Duncan Atkinson: Yes.

Mr Beer: Over the page to page 167, please. Lord Justice Sachs additionally went on to say:

“… ‘It seems to this Court to be rather off [which was the language of the day] that two counts, theft and false accounting, should be put in parallel setting, if it is the object of the prosecution to secure a conviction on the first only if the second is proved, or on the second only if the first is proved. There would seem in those circumstances but little point in putting in two separate counts. It would be better in future that the prosecution should make up its mind as to whether or not it really wants a conviction on a count of false accounting only if theft is proved: if so, reliance should be placed on one count only. On the other hand, there may be cases when it is wise to have a count of false accounting: where, for instance, a temporary gain could be the object of the dishonest act. No such object was put before the jury in the present case’.”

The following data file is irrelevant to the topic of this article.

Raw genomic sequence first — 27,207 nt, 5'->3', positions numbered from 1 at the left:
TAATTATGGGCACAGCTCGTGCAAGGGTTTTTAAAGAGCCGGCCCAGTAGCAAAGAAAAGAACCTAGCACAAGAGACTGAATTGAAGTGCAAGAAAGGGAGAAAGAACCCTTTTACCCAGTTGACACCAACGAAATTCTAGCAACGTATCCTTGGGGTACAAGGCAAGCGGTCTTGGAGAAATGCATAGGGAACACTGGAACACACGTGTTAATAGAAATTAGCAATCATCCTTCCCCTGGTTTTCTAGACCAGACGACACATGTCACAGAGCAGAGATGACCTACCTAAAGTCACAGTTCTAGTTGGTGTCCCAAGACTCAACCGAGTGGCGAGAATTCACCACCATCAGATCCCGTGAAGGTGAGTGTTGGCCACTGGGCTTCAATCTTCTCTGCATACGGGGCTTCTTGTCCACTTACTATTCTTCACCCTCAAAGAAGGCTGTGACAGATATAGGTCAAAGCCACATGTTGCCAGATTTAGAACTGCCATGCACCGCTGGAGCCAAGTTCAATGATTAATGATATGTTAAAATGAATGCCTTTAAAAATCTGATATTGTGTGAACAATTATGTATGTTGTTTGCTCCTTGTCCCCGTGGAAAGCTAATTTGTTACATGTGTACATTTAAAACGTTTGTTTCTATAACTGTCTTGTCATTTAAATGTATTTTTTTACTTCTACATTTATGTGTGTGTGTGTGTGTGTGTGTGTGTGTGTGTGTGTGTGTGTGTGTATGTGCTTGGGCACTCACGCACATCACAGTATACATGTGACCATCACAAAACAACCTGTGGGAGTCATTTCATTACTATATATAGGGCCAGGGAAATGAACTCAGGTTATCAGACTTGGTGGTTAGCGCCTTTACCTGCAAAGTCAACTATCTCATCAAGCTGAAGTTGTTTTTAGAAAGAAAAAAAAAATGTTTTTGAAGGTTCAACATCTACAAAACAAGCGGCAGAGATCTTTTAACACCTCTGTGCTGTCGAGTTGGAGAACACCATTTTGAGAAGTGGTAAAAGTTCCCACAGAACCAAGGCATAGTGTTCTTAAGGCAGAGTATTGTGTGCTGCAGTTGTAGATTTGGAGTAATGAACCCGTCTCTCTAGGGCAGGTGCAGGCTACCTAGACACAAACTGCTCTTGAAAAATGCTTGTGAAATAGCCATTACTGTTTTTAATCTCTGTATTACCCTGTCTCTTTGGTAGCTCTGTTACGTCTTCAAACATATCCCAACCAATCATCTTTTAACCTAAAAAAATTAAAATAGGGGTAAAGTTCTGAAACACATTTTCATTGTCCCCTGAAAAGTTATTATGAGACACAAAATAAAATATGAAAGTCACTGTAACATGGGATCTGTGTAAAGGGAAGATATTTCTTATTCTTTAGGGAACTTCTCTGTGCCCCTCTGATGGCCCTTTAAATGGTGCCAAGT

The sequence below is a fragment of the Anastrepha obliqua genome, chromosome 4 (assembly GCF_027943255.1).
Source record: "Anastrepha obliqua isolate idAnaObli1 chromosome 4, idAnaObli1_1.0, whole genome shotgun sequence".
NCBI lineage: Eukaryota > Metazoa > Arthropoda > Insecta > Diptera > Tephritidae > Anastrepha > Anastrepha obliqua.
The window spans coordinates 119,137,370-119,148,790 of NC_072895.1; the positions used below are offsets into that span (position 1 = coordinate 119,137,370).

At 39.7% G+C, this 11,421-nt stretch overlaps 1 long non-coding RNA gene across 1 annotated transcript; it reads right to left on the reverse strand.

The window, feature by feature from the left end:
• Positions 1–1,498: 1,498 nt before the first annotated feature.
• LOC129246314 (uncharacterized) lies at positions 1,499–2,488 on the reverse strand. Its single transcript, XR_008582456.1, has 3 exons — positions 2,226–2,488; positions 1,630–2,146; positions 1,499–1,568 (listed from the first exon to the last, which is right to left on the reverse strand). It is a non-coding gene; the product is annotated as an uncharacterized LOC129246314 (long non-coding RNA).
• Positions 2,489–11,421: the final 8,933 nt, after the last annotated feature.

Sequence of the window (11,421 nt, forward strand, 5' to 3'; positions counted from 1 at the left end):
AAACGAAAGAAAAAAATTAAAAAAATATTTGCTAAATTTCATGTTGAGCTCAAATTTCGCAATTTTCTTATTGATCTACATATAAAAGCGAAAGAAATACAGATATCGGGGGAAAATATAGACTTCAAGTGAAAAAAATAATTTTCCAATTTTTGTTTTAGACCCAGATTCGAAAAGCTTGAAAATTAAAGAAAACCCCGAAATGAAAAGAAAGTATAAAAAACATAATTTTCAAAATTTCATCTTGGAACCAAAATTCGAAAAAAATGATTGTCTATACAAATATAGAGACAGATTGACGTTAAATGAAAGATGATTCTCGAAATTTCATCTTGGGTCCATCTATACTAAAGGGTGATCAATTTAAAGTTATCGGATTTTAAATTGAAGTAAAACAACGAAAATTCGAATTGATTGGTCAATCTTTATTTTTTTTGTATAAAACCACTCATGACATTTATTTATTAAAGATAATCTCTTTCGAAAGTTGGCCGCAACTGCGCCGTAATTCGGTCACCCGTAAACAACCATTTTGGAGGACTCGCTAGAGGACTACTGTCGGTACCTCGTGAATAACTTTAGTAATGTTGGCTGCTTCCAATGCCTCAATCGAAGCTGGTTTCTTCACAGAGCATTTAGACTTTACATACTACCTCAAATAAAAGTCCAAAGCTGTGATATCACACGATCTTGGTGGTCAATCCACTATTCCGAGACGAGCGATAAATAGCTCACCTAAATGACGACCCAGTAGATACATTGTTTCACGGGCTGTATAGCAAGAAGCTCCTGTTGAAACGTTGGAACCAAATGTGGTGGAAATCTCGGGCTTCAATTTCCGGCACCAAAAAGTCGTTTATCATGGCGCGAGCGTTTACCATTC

If we turn to paragraph 168, you say:

“Although those observations were made in 1971, it does not appear that the practice of charging both theft and false accounting was altered for almost the whole of the Inquiry’s period of concern.”

Then you cite from a paper written by Chris Aujard, and that’s the paper we looked at on the screen yesterday but a different part of it, at 3.1, and it said that:

“… the Post Office ‘typically’ prosecuted subpostmasters ‘for false accounting combined with theft and/or fraud’.”

It then went on to say:

“… ‘the choice of charge is largely dependent on whether we have obtained an admission of guilt, or other compelling evidence that the Defendant has taken money directly from us, or have only secured evidence that the Defendant covered up losses by falsely recording the branch’s financial position … typically Defendants plead guilty to a charge of false accounting, with the charge of theft then being dropped.”